The Barents Sea is a marginal sea of the Arctic Ocean, located north of Norway and Russia. Known in the Middle Ages as the Murman Sea, the sea takes its current name from the Dutch navigator Willem Barents. It is a rather deep shelf sea (average depth 760 feet (230 m) and maximum depth 1,480 feet (450 m)), bordered by the shelf edge towards the Norwegian Sea in the west, the islands of Svalbard (Norway) in the northwest, and the islands of Franz Josef Land and Novaya Zemlya (Arkhangelsk Oblast) in the northeast and east. Novaya Zemlya separates the Kara Sea from the Barents Sea. Significant fossil fuel energy resources exist in the Barents Sea region.
The southern half of the Barents Sea, including the ports of Murmansk (Russia) and Vardø (Norway) remain ice-free year round due to the warm North Atlantic drift. In September, the entire Barents Sea is more or less completely ice-free. Until the Winter War (1939–40), Finland's territory also reached to the Barents Sea, with the harbor at Petsamo being Finland's only ice-free winter harbor.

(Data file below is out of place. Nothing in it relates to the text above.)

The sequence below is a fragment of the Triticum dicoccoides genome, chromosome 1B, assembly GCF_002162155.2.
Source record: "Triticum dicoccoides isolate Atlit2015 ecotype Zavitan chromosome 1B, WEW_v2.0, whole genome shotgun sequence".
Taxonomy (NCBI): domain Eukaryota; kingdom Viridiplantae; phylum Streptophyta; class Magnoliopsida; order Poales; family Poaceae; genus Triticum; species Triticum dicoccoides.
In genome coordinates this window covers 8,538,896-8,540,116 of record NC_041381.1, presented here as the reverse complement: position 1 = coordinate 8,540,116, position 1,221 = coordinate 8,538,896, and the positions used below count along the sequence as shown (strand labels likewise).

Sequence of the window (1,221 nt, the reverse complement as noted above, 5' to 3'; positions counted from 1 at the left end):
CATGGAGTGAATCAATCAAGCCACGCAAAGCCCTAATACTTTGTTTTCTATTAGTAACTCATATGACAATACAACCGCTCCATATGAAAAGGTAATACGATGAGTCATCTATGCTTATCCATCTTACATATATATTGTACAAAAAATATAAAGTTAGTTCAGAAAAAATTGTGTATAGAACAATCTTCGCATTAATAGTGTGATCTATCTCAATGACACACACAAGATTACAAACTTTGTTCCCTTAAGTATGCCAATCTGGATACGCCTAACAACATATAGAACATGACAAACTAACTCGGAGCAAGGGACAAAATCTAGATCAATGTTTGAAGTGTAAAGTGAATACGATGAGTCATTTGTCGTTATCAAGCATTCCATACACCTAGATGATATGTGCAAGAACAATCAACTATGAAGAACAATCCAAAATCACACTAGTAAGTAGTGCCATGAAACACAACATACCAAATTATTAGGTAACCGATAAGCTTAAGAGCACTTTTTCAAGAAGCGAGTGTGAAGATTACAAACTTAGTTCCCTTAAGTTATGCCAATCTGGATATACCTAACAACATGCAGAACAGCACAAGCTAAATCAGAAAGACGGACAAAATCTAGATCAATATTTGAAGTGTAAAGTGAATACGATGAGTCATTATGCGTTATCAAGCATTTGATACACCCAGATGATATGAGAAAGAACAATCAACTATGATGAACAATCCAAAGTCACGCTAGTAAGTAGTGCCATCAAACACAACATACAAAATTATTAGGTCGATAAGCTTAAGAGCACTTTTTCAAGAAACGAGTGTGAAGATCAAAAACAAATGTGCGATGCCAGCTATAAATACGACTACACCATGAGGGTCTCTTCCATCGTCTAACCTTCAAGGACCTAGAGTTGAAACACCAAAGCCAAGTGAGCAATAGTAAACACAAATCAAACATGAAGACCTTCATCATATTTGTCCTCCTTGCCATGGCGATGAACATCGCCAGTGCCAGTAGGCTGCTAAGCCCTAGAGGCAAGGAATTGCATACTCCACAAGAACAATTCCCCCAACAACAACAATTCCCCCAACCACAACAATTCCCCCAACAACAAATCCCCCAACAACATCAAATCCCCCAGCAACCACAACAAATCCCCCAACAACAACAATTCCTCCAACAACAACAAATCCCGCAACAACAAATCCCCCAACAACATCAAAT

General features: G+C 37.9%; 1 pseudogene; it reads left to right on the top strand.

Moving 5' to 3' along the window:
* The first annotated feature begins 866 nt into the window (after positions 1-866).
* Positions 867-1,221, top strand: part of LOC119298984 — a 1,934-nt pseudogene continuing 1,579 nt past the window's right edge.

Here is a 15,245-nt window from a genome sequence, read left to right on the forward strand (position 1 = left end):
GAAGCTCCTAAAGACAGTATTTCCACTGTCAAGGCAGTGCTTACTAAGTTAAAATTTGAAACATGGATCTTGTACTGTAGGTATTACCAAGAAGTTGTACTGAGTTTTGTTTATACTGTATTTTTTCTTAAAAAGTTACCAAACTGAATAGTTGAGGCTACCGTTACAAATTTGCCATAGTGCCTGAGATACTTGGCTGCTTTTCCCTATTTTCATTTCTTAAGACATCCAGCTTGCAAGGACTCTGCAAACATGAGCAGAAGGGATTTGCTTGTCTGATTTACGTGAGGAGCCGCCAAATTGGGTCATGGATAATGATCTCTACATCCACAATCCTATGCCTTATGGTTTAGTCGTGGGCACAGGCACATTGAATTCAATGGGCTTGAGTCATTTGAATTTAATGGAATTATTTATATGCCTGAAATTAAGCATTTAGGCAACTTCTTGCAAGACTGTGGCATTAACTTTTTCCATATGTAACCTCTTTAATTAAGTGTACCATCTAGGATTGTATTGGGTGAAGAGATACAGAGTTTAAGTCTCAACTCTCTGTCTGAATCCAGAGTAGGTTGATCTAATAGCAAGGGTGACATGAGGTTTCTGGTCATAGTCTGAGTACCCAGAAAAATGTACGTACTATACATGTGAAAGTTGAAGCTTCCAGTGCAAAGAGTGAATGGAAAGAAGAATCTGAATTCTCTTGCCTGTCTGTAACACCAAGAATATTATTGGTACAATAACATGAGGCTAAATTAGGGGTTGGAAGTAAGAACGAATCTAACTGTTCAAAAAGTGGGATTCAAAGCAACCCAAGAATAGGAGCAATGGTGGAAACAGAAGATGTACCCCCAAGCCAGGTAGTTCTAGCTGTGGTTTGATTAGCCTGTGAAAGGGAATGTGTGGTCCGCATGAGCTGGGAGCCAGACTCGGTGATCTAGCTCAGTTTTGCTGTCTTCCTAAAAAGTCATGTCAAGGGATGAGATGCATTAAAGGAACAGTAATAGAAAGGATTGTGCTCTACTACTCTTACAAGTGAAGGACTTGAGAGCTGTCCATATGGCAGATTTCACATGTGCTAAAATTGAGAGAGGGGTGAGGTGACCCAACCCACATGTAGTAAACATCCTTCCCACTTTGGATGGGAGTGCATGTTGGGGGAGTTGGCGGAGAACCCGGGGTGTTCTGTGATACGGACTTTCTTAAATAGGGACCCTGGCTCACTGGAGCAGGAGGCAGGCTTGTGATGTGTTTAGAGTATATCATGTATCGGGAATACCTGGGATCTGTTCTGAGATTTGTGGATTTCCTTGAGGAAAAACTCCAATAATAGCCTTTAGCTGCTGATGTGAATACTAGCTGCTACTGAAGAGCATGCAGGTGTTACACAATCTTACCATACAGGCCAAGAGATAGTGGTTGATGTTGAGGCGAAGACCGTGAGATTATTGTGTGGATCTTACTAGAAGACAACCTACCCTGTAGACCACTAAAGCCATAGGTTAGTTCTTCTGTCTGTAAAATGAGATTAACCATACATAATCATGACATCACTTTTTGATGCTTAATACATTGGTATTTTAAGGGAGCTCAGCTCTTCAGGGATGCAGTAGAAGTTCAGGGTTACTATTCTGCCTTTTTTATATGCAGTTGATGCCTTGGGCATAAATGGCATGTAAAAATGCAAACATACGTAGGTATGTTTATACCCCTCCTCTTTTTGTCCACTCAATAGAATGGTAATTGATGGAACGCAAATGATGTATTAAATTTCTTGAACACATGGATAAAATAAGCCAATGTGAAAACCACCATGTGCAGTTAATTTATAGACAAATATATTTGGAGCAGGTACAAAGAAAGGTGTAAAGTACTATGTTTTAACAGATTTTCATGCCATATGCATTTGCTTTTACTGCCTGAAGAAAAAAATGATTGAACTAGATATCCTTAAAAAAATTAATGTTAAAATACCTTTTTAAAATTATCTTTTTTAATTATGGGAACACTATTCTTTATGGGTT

There are three main types of water masses in the Barents Sea: Warm, salty Atlantic water (temperature >3°C, salinity >35) from the North Atlantic drift, cold Arctic water (temperature <0°C, salinity <35) from the north, and warm, but not very salty coastal water (temperature >3°C, salinity <34.7). Between the Atlantic and Polar waters, a front called the Polar Front is formed. In the western parts of the sea (close to Bear Island), this front is determined by the bottom topography and is therefore relatively sharp and stable from year to year, while in the east (towards Novaya Zemlya), it can be quite diffuse and its position can vary a lot between years.
Due to the North Atlantic drift, the Barents Sea has a high biological production compared to other oceans of similar latitude. The spring bloom of phytoplankton can start quite early close to the ice edge, because the fresh water from the melting ice makes up a stable water layer on top of the sea water. The phytoplankton bloom feeds zooplankton such as Calanus finmarchicus, Calanus glacialis, Calanus hyperboreus, Oithona spp., and krill.
The zooplankton feeders include young cod, capelin, polar cod, whales, and Little Auk. The capelin is a key food for top predators such as the North-East Arctic cod, harp seals, and seabirds such as Common Guillemot and Brunnich's Guillemot. The fisheries of the Barents Sea, in particular the cod fisheries, are of great importance for both Norway and Russia.